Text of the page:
Residential Care for the Elderly – Funding Options
While living at home is still a possibility for many elderly people, others find that it becomes more difficult to remain independent as they grow older.
A residential care home facility can be a good way for older people to get the services they need in one place. There are even homes that provide nurses who can look after residents with complex or advanced medical conditions. In addition, they can benefit greatly from being around other elderly residents and having a social community with which to interact on a daily basis.
However, residential care is not fully funded in most cases. People who choose residential care either for themselves or their loved ones will have to think about how to fund their stay in a residential care facility.
Working with Your Local Authority
If you are considering moving into a resident care facility but you are concerned as to how you will finance the process, then you can contact your local authority for advice. Most people will be expected to contribute to their care costs either through their savings, income, or any assets that they may have. Many local authorities utilize a means test in order to assess your costs as well as the value of your property and assets.
Typically, (for the UK) the first £14,250 of your assets and savings are not counted towards the assessment of your means. If you have assets with a value between £14,250 and £23,250, then your local authority will help subsidise the costs of your care.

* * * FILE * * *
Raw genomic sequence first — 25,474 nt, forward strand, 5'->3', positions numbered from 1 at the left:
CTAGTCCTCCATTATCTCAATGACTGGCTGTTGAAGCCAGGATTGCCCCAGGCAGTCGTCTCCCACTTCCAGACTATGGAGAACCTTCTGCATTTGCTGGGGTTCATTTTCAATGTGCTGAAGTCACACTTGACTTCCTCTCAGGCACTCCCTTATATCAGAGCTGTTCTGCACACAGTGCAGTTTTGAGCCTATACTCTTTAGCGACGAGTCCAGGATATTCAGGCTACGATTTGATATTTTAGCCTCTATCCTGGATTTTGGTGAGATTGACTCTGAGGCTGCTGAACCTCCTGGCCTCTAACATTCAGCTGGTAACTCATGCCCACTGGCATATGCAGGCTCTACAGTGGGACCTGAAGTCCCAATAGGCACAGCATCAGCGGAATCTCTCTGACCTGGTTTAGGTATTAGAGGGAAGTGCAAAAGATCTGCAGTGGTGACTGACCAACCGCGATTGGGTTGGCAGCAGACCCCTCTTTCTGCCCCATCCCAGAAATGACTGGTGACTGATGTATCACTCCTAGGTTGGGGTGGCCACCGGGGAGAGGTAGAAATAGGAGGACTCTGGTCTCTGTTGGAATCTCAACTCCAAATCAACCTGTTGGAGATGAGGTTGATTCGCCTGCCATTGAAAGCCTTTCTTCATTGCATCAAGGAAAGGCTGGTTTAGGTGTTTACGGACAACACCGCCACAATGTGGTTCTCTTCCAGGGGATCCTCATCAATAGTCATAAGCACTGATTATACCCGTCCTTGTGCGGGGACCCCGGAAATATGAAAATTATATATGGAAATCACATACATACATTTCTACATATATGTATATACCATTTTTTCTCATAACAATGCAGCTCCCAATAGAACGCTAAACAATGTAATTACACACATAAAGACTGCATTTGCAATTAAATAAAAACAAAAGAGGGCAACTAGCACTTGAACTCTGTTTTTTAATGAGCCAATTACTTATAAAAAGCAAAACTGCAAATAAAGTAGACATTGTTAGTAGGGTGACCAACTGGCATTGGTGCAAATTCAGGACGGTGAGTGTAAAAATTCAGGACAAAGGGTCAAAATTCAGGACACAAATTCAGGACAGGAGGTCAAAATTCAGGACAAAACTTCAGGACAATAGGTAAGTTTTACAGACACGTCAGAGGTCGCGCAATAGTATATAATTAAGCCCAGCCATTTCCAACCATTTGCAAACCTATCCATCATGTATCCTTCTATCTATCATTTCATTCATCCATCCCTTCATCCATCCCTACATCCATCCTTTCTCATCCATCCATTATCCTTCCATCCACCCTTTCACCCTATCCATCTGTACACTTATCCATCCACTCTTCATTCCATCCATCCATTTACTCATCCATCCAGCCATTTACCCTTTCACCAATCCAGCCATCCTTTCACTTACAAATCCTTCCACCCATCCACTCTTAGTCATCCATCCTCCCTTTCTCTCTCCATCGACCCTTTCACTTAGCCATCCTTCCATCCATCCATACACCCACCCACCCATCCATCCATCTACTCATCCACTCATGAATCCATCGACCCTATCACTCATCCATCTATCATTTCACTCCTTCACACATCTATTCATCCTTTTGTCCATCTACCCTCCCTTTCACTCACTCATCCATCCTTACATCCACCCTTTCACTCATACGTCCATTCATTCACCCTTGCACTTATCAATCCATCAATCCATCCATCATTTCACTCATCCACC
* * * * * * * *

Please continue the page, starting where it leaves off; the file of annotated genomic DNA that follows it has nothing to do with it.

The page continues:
If you have any assets above £23,250, then you will be responsible for funding your own care. In addition, the Government has recently handed down legislation dictating that caps will placed on the monetary amount of care that they will cover. There will be a lifetime cap of £75,000 on care costs, and an additional cap of £12,000 per year for hotel (“room and board”) costs.
In the US, some local authorities participate in schedules where your residential care costs are deferred and are paid out of your estate when you die. If you have a significant amount of assets and no heirs, this may be a good choice for you if you qualify for the program. You may also qualify to have some of your nursing care costs covered on the NHS or Medicare, though this will not provide for your room and board.
Making Residential Care a Part of a Retirement Savings Plan, or Asking for Help from Loved Ones
While a pension might provide enough money to cover some of your basic costs, it will not be enough to pay for the costs of a residential home or care facility. By making additional savings a part of your retirement plan, you can provide for yourself or a loved one who needs residential care when they are elderly. Increasing your pension contributions while you are still working can go a long way towards covering costs. In addition, you may be able to receive some financial help from your loved ones. The benefits of professional residential care often outweigh the costs.
Funding Your Residential Care – A Smart Choice for the Future
Entering a residential care facility is not a decision to be taken lightly. Funding your care can be done through use of your assets and help from your local authority. Don’t leave arranging your finances until it is too late.
Author: Ryan Hughes writes about Health and Aging.